Doctor Whoman

David Kelly

Doctor Who is back, and the eponymous character is now a woman.

The Doctor has never been overtly masculine or feminine. In terms of the Five Factor Model for personality, he’s never really conformed to any masculine stereotypes. Generally, he displays the finer traits of both genders, so his gender change is more aesthetic than anything.

Bearing this in mind, the series 11 premiere, The Woman Who Fell To Earth, creates another rather asexual Doctor in Jodie Whittaker. Her personality feels like an amalgamation of David Tennant’s Tenth Doctor and Matt Smith’s Eleventh Doctor.

The Thirteenth Doctor has the charming, somewhat dashing characteristics of Tennant while maintaining the alien, almost childlike characteristics of Smith. As of yet, it’s hard to exactly pinpoint the finer details of her character. The staple trait of immense compassion is still obvious.

Another staple of the show is the companions, of which there are now three. Ryan, played by Tosin Cole, is an insecure young man suffering from dyspraxia, Yazmin, played by Mandip Gill, is a no-nonsense police woman and Graham, played by Bradley Walsh, is an older, conservative working-class man.

While all the performances are decent, Walsh absolutely shines as Graham. His character is essentially the stickler with a heart of gold and some of the truly emotional moments derive from his acting.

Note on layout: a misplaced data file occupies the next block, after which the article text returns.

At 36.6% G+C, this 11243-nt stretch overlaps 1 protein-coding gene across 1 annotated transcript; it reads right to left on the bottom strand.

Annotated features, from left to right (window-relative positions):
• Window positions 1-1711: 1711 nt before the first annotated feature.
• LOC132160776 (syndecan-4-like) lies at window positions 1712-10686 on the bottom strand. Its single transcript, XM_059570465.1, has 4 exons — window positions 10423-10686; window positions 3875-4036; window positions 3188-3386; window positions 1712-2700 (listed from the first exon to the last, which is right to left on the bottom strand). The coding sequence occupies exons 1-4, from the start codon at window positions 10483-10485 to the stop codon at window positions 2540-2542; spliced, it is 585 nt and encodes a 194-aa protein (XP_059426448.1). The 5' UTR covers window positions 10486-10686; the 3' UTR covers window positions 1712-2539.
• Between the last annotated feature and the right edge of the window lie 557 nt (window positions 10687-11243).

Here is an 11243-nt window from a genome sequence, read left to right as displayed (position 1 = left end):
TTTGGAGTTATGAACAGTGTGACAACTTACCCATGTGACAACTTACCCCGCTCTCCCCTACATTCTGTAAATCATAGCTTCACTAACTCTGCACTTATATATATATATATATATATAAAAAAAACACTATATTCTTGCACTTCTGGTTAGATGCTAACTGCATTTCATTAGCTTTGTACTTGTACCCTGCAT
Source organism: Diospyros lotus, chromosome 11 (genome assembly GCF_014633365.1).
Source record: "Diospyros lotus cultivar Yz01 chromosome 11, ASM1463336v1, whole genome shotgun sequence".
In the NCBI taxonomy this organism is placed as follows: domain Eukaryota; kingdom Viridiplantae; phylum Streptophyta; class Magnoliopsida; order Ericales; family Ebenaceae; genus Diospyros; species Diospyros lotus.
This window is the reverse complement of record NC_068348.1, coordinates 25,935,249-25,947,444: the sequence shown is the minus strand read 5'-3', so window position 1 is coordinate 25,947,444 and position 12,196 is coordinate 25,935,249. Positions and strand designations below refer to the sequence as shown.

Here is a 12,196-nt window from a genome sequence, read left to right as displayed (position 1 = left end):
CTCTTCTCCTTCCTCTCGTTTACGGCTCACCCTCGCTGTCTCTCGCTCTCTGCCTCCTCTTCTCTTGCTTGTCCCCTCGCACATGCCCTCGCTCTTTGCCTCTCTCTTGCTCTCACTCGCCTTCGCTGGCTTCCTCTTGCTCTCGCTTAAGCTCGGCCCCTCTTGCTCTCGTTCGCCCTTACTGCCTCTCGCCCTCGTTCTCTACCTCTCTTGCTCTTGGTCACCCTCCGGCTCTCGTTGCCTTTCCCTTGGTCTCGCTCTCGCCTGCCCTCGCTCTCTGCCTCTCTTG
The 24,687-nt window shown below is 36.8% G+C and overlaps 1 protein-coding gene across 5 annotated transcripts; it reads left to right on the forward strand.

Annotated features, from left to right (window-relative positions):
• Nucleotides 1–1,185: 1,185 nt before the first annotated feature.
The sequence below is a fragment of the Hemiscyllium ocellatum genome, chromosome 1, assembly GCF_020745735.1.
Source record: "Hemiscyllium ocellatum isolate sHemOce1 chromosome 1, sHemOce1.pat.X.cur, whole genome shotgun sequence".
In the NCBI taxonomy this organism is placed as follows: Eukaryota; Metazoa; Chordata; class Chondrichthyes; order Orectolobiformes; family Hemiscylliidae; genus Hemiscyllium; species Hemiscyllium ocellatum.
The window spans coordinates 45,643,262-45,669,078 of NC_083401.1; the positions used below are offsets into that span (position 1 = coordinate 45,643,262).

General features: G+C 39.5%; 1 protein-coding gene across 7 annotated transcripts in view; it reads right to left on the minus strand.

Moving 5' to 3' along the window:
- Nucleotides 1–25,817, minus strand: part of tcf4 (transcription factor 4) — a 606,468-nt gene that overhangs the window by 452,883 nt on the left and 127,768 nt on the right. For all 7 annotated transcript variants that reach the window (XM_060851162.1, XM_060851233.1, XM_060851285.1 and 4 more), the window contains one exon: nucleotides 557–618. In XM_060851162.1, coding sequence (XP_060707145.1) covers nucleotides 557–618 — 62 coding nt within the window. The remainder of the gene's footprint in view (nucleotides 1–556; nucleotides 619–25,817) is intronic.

In terms of the show itself, Chris Chibnall, the new showrunner, created a passable introductory episode. The show is rather aesthetically pleasing, with the cinematography finally matching that of other big budget television shows.

However, while the style of show has improved, the same cannot be said for its substance. The plot is mundane. A Predator-like alien arrives on Earth to hunt. He’s been assigned to kill some random human for sport.

Where’s the sport in sending a trained, advanced alien hunter to Earth to kill a normal civilian human? It’s like sending a Navy Seal to hunt a rabbit. Expectedly, his plan is foiled by The Doctor.

Another problem with the episode is the creation and use of The Doctor’s iconic Sonic Screwdriver. It was assumed that the Sonic Screwdriver was advanced alien technology and that’s why The Doctor can use it like a magic wand.

Apparently not. The Doctor manages to make it from spare parts in a mechanic’s shop. She then uses it perform all kinds of functions explained away via techno-babble. Genius Doctor or lazy writing?

The Doctor does have some nice moments. Her little speech about integrating her family into her personality to celebrate their memory is rather touching. Whittaker does show potential to be a good Doctor.

Yet, compared to the other introductory episodes, she doesn’t shine like her predecessors. I don’t think it’s fair to chalk it down to her performance but the rather stale writing that has characterised Chibnall’s previous episodes.

The Woman Who Fell To Earth is adequate. It provides its audience with an introduction to a new, affable, female Doctor who little girls may identify with more. However, while Whittaker’s performance is warm, Chibnall’s writing is not, and if Whittaker is to succeed, it needs to be.


David Kelly


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